Experience Is Number One When Selecting A Bankruptcy Attorney

As the economy continues to spiral downward, many Americans are afraid they might be facing a bankruptcy filing in the future. None of the economic news that the media is putting out seems very promising. The perfect storm is being created because the government continues to print and borrow more money with the consequences of evaluating the US dollar. Many economists are predicting hyperinflation due to Keynesian economics the current administration is trying to unsuccessfully use to get out of trouble. Americans are now fearing that they may have to file for bankruptcy if things don’t get better. The credit card debt of the average American is now eight times higher than it was 30 years ago. With so many people surviving only on their credit cards, it doesn’t take a rocket scientist to figure out that many of these individuals will end up filing for bankruptcy.

The idea of filing bankruptcy sends chills down most individual spines. It’s really not as bad as what most people think as long as the debtor has the help of an experienced bankruptcy attorney. How do you find a quality bankruptcy attorney? It’s not a common topic at the dinner table as most people don’t want to accept the fact that a bankruptcy filing might be in their future. There’s also the pride thing. Many people that are struggling to make ends meet are embarrassed about their pending financial failure that they won’t ask for help. Filing for bankruptcy is not usually something that people want to share with their friends and family.

When looking for a bankruptcy attorney the most important thing that an individual should look for is experience. It’s just like finding a good surgeon, in most cases, the more surgeries they perform, the better they get at it. The more experience a bankruptcy attorney has, the odds are better that they will face different circumstances that allows them to have more knowledge of all areas of the bankruptcy code. Most attorneys try to practice in a specific area of the law that they excel at. Many specialize in Chapter 7 bankruptcy, working with families and individuals. There are others that make their forte, Chapter 13 bankruptcy, which is more geared around protecting real estate and property.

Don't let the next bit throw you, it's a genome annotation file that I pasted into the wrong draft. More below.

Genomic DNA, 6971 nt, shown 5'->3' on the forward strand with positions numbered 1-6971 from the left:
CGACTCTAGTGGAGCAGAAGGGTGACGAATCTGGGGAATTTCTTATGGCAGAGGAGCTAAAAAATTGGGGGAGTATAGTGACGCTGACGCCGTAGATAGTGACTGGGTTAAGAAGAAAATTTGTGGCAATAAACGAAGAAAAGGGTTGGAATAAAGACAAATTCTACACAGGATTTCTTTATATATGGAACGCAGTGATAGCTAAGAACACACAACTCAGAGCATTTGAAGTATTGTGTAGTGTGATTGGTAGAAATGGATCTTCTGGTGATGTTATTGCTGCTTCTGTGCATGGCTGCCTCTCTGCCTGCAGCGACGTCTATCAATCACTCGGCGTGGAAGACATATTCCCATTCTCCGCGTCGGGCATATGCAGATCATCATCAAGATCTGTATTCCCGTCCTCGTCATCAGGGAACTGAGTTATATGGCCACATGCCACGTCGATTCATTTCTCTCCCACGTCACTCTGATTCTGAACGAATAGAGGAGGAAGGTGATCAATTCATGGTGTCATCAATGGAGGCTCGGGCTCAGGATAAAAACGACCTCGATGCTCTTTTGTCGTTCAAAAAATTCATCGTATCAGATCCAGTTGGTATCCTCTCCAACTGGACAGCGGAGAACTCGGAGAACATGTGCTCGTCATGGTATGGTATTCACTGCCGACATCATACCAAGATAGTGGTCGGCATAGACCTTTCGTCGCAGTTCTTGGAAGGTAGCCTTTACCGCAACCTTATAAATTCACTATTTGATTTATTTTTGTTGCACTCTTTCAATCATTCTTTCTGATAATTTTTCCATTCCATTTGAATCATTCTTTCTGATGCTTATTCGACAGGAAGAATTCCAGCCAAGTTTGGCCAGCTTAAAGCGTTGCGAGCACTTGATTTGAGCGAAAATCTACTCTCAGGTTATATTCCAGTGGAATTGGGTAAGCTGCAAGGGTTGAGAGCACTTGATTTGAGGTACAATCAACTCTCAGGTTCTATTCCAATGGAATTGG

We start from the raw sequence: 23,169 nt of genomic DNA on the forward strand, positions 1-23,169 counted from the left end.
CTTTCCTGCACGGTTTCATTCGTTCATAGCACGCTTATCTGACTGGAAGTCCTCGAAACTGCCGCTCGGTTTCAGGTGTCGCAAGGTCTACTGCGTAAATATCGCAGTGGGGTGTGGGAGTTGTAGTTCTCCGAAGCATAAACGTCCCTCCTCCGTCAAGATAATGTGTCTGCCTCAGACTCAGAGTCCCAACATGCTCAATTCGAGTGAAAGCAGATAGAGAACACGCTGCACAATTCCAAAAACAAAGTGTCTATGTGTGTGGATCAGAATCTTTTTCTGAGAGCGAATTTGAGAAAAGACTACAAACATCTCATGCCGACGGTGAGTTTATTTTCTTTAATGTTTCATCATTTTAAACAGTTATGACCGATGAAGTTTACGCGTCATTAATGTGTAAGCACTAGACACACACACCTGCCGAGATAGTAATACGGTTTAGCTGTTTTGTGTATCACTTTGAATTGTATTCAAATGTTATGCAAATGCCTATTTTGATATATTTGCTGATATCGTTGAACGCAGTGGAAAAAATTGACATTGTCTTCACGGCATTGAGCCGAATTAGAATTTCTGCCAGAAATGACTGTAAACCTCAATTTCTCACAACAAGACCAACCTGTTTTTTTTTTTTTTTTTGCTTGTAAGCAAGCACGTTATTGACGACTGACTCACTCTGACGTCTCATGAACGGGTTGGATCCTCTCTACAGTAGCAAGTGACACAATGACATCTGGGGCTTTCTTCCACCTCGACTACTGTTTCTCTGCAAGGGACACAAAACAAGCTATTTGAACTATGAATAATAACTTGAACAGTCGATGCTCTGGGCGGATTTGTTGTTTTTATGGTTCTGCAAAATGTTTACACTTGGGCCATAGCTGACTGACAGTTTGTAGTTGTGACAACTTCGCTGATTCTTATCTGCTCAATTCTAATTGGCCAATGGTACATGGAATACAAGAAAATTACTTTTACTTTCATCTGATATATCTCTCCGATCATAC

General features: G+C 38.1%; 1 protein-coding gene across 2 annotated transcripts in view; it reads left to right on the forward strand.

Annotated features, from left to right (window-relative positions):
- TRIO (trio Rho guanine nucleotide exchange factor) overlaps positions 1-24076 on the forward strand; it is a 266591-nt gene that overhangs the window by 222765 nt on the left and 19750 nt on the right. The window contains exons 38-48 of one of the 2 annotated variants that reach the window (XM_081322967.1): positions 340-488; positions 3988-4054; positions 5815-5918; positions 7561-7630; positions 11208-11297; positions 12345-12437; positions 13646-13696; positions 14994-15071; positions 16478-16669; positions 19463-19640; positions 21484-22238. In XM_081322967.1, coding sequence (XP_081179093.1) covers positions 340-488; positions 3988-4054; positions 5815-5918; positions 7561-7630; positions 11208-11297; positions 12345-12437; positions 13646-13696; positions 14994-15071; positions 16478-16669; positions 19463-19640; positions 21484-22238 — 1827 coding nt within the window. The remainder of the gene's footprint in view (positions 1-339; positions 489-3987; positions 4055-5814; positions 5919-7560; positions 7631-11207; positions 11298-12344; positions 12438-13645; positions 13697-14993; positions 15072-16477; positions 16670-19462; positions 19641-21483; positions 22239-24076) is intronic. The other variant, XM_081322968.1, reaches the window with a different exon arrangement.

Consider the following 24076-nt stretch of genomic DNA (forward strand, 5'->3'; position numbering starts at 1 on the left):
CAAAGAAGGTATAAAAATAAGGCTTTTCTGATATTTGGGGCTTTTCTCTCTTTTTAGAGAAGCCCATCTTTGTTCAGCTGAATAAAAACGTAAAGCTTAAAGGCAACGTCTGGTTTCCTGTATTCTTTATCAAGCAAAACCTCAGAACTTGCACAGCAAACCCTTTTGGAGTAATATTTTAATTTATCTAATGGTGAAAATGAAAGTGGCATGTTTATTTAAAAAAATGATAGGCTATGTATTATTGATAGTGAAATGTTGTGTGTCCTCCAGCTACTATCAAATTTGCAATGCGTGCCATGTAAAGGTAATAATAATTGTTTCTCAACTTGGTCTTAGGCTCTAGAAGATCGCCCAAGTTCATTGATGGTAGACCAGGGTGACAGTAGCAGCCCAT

Since the changes to the bankruptcy code in 2005, filing bankruptcy has taken on a new complexity that should not be done without the help of a bankruptcy attorney. Although, the law allows for an individual to file bankruptcy pros se, it’s not advised. There are many landmines that someone could run into trying to do it on their own from filling out the petition all the way down to the timing of when to file bankruptcy.

When an individual considers filing for bankruptcy, if they don’t know an attorney, they should go consult with a couple of attorneys before they make their final decision. Finding the right bankruptcy attorney also includes the dynamic of the relationship. When a person is intimidated by their bankruptcy attorney, they can find themselves afraid to share everything with an attorney. It’s important to have an attorney that you feel comfortable with and not afraid to ask any questions. After the debtor finds a bankruptcy attorney that they feel comfortable with, they should make sure that an attorney has experience with the debtor’s specific situation. If there are no references for the debtor to check, they should check out the bankruptcy attorney online on sites like the BBB and the local state bar. bankruptcy might be the most important financial decisions in individual might make, that’s why a person should take the time to find the right bankruptcy attorney to take them through it.